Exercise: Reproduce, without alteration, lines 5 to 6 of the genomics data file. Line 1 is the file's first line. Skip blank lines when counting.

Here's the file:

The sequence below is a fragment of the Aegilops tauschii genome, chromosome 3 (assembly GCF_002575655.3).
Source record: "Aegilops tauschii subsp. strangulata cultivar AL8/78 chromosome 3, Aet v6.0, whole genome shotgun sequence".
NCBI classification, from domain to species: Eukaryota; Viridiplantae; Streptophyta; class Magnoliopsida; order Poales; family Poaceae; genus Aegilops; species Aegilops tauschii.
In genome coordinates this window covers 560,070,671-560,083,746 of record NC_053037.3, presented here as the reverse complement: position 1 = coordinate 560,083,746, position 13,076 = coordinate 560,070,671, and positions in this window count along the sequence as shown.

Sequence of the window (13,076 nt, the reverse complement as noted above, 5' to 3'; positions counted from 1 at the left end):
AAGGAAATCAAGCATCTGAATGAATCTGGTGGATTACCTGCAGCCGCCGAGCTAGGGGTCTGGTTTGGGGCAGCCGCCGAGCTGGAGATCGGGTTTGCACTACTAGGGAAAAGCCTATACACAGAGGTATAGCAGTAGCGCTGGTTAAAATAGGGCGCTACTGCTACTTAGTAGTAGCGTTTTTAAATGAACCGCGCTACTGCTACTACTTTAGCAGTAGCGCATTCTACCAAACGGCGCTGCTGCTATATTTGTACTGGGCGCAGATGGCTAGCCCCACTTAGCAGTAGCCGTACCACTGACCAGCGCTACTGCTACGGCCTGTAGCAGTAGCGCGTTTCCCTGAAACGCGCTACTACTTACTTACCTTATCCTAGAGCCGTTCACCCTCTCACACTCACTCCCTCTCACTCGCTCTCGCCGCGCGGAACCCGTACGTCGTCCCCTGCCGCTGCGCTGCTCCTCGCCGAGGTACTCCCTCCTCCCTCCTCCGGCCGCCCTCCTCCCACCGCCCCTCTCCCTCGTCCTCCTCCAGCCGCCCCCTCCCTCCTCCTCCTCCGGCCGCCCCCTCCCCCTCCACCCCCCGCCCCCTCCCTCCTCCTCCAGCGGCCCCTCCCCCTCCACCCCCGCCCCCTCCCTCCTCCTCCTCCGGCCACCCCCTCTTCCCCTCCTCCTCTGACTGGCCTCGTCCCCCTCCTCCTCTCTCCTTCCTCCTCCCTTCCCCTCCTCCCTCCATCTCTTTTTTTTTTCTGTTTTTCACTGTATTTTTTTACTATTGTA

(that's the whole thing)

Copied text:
Sequence of the window (13,076 nt, the reverse complement as noted above, 5' to 3'; positions counted from 1 at the left end):
AAGGAAATCAAGCATCTGAATGAATCTGGTGGATTACCTGCAGCCGCCGAGCTAGGGGTCTGGTTTGGGGCAGCCGCCGAGCTGGAGATCGGGTTTGCACTACTAGGGAAAAGCCTATACACAGAGGTATAGCAGTAGCGCTGGTTAAAATAGGGCGCTACTGCTACTTAGTAGTAGCGTTTTTAAATGAACCGCGCTACTGCTACTACTTTAGCAGTAGCGCATTCTACCAAACGGCGCTGCTGCTATATTTGTACTGGGCGCAGATGGCTAGCCCCACTTAGCAGTAGCCGTACCACTGACCAGCGCTACTGCTACGGCCTGTAGCAGTAGCGCGTTTCCCTGAAACGCGCTACTACTTACTTACCTTATCCTAGAGCCGTTCACCCTCTCACACTCACTCCCTCTCACTCGCTCTCGCCGCGCGGAACCCGTACGTCGTCCCCTGCCGCTGCGCTGCTCCTCGCCGAGGTACTCCCTCCTCCCTCCTCCGGCCGCCCTCCTCCCACCGCCCCTCTCCCTCGTCCTCCTCCAGCCGCCCCCTCCCTCCTCCTCCTCCGGCCGCCCCCTCCCCCTCCACCCCCCGCCCCCTCCCTCCTCCTCCAGCGGCCCCTCCCCCTCCACCCCCGCCCCCTCCCTCCTCCTCCTCCGGCCACCCCCTCTTCCCCTCCTCCTCTGACTGGCCTCGTCCCCCTCCTCCTCTCTCCTTCCTCCTCCCTTCCCCTCCTCCCTCCATCTCTTTTTTTTTTCTGTTTTTCACTGTATTTTTTTACTATTGTA